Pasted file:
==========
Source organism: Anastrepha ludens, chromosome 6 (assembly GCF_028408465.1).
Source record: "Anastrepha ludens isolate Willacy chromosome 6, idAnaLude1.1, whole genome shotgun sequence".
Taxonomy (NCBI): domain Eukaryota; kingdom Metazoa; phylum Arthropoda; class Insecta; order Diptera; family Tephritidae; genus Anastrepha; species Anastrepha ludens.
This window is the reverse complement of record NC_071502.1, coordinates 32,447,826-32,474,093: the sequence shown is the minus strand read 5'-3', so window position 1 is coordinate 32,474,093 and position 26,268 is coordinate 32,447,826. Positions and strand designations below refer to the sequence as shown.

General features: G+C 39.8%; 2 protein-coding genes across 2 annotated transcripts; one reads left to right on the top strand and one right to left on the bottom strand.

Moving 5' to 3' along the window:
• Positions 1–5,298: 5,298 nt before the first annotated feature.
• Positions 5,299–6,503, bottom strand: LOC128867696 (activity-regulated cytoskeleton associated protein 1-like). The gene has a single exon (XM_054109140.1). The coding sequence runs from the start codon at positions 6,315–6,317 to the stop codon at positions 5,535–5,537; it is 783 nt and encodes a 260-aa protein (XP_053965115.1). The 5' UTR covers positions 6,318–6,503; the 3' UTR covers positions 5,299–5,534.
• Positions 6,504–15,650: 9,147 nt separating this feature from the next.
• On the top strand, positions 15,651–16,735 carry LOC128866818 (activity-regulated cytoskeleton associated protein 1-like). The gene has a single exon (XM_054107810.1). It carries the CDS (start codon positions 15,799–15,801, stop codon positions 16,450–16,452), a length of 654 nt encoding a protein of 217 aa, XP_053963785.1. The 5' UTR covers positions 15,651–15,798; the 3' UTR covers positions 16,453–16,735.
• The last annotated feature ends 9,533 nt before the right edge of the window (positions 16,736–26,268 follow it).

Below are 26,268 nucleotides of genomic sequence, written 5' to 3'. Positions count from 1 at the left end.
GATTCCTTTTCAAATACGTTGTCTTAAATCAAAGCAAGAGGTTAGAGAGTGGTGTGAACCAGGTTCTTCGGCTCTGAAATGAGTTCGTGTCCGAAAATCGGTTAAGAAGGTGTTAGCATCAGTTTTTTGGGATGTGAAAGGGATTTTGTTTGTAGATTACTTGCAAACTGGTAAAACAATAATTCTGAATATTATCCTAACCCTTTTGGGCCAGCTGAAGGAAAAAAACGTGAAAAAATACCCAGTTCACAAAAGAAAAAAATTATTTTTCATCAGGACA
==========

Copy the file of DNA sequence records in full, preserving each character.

Source organism: Anastrepha ludens, chromosome 6 (assembly GCF_028408465.1).
Source record: "Anastrepha ludens isolate Willacy chromosome 6, idAnaLude1.1, whole genome shotgun sequence".
Taxonomy (NCBI): domain Eukaryota; kingdom Metazoa; phylum Arthropoda; class Insecta; order Diptera; family Tephritidae; genus Anastrepha; species Anastrepha ludens.
This window is the reverse complement of record NC_071502.1, coordinates 32,447,826-32,474,093: the sequence shown is the minus strand read 5'-3', so window position 1 is coordinate 32,474,093 and position 26,268 is coordinate 32,447,826. Positions and strand designations below refer to the sequence as shown.

General features: G+C 39.8%; 2 protein-coding genes across 2 annotated transcripts; one reads left to right on the top strand and one right to left on the bottom strand.

Moving 5' to 3' along the window:
• Positions 1–5,298: 5,298 nt before the first annotated feature.
• Positions 5,299–6,503, bottom strand: LOC128867696 (activity-regulated cytoskeleton associated protein 1-like). The gene has a single exon (XM_054109140.1). The coding sequence runs from the start codon at positions 6,315–6,317 to the stop codon at positions 5,535–5,537; it is 783 nt and encodes a 260-aa protein (XP_053965115.1). The 5' UTR covers positions 6,318–6,503; the 3' UTR covers positions 5,299–5,534.
• Positions 6,504–15,650: 9,147 nt separating this feature from the next.
• On the top strand, positions 15,651–16,735 carry LOC128866818 (activity-regulated cytoskeleton associated protein 1-like). The gene has a single exon (XM_054107810.1). It carries the CDS (start codon positions 15,799–15,801, stop codon positions 16,450–16,452), a length of 654 nt encoding a protein of 217 aa, XP_053963785.1. The 5' UTR covers positions 15,651–15,798; the 3' UTR covers positions 16,453–16,735.
• The last annotated feature ends 9,533 nt before the right edge of the window (positions 16,736–26,268 follow it).

Below are 26,268 nucleotides of genomic sequence, written 5' to 3'. Positions count from 1 at the left end.
GATTCCTTTTCAAATACGTTGTCTTAAATCAAAGCAAGAGGTTAGAGAGTGGTGTGAACCAGGTTCTTCGGCTCTGAAATGAGTTCGTGTCCGAAAATCGGTTAAGAAGGTGTTAGCATCAGTTTTTTGGGATGTGAAAGGGATTTTGTTTGTAGATTACTTGCAAACTGGTAAAACAATAATTCTGAATATTATCCTAACCCTTTTGGGCCAGCTGAAGGAAAAAAACGTGAAAAAATACCCAGTTCACAAAAGAAAAAAATTATTTTTCATCAGGACA